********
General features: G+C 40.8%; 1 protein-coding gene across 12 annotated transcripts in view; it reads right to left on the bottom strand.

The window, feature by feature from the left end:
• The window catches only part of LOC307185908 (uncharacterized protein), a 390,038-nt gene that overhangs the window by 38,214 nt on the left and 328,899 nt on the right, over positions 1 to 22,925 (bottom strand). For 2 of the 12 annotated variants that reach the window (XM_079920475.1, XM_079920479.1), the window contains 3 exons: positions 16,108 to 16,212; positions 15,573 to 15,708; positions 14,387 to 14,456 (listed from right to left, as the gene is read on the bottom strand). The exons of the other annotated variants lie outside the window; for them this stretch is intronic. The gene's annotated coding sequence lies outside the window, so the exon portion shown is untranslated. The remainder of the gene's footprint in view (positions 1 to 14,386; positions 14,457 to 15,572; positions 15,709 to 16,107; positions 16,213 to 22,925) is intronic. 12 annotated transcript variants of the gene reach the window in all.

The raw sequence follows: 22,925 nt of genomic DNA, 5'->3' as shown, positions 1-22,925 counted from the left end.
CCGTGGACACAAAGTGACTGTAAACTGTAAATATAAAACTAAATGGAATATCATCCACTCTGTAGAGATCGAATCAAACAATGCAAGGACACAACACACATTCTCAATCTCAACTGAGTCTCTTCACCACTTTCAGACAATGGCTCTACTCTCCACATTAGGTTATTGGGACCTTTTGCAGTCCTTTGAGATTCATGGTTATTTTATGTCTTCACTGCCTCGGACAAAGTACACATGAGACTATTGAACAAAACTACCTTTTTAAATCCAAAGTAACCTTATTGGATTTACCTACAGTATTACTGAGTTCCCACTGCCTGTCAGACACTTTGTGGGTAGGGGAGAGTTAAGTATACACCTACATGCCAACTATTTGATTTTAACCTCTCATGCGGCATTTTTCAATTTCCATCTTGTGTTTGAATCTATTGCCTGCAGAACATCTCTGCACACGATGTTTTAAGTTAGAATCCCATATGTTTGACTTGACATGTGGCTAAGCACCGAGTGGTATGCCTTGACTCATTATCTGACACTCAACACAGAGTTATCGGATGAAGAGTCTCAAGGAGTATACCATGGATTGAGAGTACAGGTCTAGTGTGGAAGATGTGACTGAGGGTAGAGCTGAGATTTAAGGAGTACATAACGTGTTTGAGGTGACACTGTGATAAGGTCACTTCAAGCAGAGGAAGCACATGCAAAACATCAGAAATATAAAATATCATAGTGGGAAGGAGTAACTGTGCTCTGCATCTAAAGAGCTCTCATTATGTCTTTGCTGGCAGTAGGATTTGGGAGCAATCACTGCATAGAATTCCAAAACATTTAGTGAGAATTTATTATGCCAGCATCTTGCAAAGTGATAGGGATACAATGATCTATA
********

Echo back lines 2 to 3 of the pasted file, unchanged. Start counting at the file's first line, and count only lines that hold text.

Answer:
The window, feature by feature from the left end:
• The window catches only part of LOC307185908 (uncharacterized protein), a 390,038-nt gene that overhangs the window by 38,214 nt on the left and 328,899 nt on the right, over positions 1 to 22,925 (bottom strand). For 2 of the 12 annotated variants that reach the window (XM_079920475.1, XM_079920479.1), the window contains 3 exons: positions 16,108 to 16,212; positions 15,573 to 15,708; positions 14,387 to 14,456 (listed from right to left, as the gene is read on the bottom strand). The exons of the other annotated variants lie outside the window; for them this stretch is intronic. The gene's annotated coding sequence lies outside the window, so the exon portion shown is untranslated. The remainder of the gene's footprint in view (positions 1 to 14,386; positions 14,457 to 15,572; positions 15,709 to 16,107; positions 16,213 to 22,925) is intronic. 12 annotated transcript variants of the gene reach the window in all.